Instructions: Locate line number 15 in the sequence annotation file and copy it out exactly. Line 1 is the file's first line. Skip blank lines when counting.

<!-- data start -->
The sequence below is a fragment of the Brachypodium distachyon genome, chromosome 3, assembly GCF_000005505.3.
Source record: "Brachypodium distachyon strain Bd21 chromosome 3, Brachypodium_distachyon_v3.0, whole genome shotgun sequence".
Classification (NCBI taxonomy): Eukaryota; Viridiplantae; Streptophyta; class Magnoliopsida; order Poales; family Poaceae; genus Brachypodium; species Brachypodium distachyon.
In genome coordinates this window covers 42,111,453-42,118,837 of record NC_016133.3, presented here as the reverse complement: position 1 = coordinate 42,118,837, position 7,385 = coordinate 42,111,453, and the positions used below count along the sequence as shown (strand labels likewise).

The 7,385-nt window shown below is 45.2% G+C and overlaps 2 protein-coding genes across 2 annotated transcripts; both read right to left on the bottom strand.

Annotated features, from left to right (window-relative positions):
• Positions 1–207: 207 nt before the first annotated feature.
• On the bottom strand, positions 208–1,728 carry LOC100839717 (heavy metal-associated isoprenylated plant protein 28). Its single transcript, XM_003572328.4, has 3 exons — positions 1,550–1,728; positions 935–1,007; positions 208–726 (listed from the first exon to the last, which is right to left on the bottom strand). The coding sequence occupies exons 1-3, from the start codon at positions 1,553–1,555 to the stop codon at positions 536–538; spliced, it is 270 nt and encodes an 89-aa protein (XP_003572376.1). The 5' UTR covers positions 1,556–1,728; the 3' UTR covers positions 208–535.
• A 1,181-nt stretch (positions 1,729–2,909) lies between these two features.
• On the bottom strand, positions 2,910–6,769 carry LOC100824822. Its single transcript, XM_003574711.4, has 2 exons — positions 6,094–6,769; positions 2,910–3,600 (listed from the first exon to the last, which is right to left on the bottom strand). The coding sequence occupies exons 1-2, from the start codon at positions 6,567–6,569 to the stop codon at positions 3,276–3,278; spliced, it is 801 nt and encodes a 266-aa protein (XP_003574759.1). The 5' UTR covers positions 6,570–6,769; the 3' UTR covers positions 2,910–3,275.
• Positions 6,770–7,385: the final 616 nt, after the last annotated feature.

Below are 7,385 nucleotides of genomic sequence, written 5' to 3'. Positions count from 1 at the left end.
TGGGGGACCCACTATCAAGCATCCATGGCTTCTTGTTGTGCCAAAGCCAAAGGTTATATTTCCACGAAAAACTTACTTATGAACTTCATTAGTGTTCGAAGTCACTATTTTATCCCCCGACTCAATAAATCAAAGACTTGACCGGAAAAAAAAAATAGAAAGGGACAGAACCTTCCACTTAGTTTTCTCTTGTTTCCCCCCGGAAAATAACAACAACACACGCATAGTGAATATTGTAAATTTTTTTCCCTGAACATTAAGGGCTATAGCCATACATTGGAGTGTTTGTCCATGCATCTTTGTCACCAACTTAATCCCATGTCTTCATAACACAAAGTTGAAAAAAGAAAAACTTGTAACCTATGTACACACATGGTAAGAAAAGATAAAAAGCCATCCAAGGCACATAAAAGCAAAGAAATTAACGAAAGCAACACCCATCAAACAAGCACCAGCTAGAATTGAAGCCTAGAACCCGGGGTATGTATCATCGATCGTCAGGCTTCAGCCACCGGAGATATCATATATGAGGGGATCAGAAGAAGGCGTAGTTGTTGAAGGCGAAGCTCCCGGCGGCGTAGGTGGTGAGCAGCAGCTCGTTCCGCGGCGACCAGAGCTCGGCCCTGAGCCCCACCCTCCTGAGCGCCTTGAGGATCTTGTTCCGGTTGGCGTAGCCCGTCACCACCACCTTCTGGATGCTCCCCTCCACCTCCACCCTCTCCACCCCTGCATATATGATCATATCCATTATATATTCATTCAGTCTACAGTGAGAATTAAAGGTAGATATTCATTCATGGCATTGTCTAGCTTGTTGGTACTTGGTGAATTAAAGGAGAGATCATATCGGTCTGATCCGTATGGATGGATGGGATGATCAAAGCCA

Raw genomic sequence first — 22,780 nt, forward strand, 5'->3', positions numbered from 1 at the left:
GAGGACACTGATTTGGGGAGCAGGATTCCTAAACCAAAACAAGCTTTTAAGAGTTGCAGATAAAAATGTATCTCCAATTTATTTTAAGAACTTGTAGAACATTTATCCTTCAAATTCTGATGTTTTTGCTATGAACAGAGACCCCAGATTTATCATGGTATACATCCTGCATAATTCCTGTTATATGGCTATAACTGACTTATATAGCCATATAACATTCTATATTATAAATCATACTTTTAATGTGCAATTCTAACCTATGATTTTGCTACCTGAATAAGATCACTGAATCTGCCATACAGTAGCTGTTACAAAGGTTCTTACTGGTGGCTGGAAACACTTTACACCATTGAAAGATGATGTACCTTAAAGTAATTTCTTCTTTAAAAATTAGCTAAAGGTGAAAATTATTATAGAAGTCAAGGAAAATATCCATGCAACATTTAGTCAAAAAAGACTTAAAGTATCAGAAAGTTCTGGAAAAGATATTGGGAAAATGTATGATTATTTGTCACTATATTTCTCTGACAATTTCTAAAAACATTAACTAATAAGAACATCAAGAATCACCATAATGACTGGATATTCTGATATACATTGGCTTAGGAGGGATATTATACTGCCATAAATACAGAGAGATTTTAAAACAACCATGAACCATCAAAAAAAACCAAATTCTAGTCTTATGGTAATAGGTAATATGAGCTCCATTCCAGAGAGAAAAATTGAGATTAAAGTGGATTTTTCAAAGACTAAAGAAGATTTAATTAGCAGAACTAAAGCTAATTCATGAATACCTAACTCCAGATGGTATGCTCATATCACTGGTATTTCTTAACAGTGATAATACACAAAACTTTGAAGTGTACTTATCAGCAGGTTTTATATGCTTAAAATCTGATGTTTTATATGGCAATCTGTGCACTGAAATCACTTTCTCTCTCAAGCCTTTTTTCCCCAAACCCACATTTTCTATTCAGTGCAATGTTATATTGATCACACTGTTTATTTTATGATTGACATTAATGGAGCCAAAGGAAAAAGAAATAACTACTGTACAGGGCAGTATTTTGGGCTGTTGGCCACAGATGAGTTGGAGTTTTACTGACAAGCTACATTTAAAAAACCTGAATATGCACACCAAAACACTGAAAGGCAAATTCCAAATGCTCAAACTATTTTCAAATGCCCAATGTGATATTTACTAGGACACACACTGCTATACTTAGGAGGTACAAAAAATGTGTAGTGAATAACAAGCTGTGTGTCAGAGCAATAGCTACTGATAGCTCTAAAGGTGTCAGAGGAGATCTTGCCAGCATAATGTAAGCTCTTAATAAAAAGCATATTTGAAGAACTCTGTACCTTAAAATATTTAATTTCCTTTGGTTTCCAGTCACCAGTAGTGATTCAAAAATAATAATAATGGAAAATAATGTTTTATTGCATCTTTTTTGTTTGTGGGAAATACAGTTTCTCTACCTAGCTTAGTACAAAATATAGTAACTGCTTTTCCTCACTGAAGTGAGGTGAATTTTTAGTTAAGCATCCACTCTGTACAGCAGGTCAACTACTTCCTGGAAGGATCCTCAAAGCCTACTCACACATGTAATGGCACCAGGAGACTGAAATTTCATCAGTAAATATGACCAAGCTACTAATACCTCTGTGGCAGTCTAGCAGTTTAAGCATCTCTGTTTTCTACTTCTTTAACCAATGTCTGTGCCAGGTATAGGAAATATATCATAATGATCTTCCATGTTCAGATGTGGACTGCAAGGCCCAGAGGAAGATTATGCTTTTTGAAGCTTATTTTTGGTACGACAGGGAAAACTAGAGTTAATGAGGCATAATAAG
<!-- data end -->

GAGGACACTGATTTGGGGAGCAGGATTCCTAAACCAAAACAAGCTTTTAAGAGTTGCAGATAAAAATGTATCTCCAATTTATTTTAAGAACTTGTAGAACATTTATCCTTCAAATTCTGATGTTTTTGCTATGAACAGAGACCCCAGATTTATCATGGTATACATCCTGCATAATTCCTGTTATATGGCTATAACTGACTTATATAGCCATATAACATTCTATATTATAAATCATACTTTTAATGTGCAATTCTAACCTATGATTTTGCTACCTGAATAAGATCACTGAATCTGCCATACAGTAGCTGTTACAAAGGTTCTTACTGGTGGCTGGAAACACTTTACACCATTGAAAGATGATGTACCTTAAAGTAATTTCTTCTTTAAAAATTAGCTAAAGGTGAAAATTATTATAGAAGTCAAGGAAAATATCCATGCAACATTTAGTCAAAAAAGACTTAAAGTATCAGAAAGTTCTGGAAAAGATATTGGGAAAATGTATGATTATTTGTCACTATATTTCTCTGACAATTTCTAAAAACATTAACTAATAAGAACATCAAGAATCACCATAATGACTGGATATTCTGATATACATTGGCTTAGGAGGGATATTATACTGCCATAAATACAGAGAGATTTTAAAACAACCATGAACCATCAAAAAAAACCAAATTCTAGTCTTATGGTAATAGGTAATATGAGCTCCATTCCAGAGAGAAAAATTGAGATTAAAGTGGATTTTTCAAAGACTAAAGAAGATTTAATTAGCAGAACTAAAGCTAATTCATGAATACCTAACTCCAGATGGTATGCTCATATCACTGGTATTTCTTAACAGTGATAATACACAAAACTTTGAAGTGTACTTATCAGCAGGTTTTATATGCTTAAAATCTGATGTTTTATATGGCAATCTGTGCACTGAAATCACTTTCTCTCTCAAGCCTTTTTTCCCCAAACCCACATTTTCTATTCAGTGCAATGTTATATTGATCACACTGTTTATTTTATGATTGACATTAATGGAGCCAAAGGAAAAAGAAATAACTACTGTACAGGGCAGTATTTTGGGCTGTTGGCCACAGATGAGTTGGAGTTTTACTGACAAGCTACATTTAAAAAACCTGAATATGCACACCAAAACACTGAAAGGCAAATTCCAAATGCTCAAACTATTTTCAAATGCCCAATGTGATATTTACTAGGACACACACTGCTATACTTAGGAGGTACAAAAAATGTGTAGTGAATAACAAGCTGTGTGTCAGAGCAATAGCTACTGATAGCTCTAAAGGTGTCAGAGGAGATCTTGCCAGCATAATGTAAGCTCTTAATAAAAAGCATATTTGAAGAACTCTGTACCTTAAAATATTTAATTTCCTTTGGTTTCCAGTCACCAGTAGTGATTCAAAAATAATAATAATGGAAAATAATGTTTTATTGCATCTTTTTTGTTTGTGGGAAATACAGTTTCTCTACCTAGCTTAGTACAAAATATAGTAACTGCTTTTCCTCACTGAAGTGAGGTGAATTTTTAGTTAAGCATCCACTCTGTACAGCAGGTCAACTACTTCCTGGAAGGATCCTCAAAGCCTACTCACACATGTAATGGCACCAGGAGACTGAAATTTCATCAGTAAATATGACCAAGCTACTAATACCTCTGTGGCAGTCTAGCAGTTTAAGCATCTCTGTTTTCTACTTCTTTAACCAATGTCTGTGCCAGGTATAGGAAATATATCATAATGATCTTCCATGTTCAGATGTGGACTGCAAGGCCCAGAGGAAGATTATGCTTTTTGAAGCTTATTTTTGGTACGACAGGGAAAACTAGAGTTAATGAGGCATAATAAG